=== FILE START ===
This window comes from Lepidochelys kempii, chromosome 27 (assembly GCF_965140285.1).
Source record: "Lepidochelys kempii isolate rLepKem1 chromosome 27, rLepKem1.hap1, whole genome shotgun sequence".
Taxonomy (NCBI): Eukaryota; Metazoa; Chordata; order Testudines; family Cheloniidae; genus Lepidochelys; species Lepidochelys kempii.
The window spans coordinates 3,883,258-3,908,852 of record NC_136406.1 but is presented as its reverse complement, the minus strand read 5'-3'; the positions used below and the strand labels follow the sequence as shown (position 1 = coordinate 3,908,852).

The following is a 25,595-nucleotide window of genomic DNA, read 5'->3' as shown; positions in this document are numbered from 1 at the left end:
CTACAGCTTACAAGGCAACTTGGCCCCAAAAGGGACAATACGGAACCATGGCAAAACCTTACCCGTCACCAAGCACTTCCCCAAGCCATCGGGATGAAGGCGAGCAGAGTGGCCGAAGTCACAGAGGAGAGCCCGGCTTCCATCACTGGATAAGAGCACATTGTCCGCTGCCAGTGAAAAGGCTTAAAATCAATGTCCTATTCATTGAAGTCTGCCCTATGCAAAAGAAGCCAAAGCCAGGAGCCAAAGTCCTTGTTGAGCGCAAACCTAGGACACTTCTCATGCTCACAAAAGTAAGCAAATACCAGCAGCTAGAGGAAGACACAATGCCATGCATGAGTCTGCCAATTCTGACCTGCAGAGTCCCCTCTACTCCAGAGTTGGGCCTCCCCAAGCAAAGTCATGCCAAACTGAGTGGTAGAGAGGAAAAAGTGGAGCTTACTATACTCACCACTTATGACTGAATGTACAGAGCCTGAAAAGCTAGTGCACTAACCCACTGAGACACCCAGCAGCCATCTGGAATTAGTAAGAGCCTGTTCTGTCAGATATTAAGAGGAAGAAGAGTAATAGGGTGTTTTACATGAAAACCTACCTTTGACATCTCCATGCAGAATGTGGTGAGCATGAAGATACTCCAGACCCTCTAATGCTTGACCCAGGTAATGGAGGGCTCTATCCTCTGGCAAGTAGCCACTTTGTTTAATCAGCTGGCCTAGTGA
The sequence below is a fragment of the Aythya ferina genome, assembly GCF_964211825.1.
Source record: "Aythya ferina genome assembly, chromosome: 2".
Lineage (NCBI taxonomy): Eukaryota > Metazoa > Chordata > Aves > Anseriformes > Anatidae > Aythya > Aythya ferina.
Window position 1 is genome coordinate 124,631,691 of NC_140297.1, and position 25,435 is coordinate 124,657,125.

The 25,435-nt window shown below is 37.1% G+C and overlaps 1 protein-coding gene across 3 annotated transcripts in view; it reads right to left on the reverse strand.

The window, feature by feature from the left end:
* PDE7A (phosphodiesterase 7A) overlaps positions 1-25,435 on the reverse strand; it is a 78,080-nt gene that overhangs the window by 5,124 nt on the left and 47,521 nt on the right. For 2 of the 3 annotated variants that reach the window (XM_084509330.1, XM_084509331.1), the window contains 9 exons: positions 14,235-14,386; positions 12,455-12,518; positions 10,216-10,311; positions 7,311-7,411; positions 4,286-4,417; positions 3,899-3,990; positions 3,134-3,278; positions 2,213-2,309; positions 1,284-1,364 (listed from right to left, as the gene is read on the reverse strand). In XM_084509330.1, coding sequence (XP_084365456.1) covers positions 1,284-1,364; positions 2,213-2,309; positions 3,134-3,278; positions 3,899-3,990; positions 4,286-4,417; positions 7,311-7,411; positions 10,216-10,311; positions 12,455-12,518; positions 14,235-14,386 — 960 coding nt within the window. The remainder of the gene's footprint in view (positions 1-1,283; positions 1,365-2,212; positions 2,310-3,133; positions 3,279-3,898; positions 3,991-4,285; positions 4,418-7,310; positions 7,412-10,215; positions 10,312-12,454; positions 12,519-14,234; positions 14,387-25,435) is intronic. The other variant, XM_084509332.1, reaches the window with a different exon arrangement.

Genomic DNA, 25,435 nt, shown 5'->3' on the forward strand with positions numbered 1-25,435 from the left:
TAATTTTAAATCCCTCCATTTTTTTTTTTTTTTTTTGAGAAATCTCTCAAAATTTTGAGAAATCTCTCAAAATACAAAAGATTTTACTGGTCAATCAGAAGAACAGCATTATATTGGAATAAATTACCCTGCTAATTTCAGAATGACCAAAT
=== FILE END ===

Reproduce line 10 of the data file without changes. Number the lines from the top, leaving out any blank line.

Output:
Window position 1 is genome coordinate 124,631,691 of NC_140297.1, and position 25,435 is coordinate 124,657,125.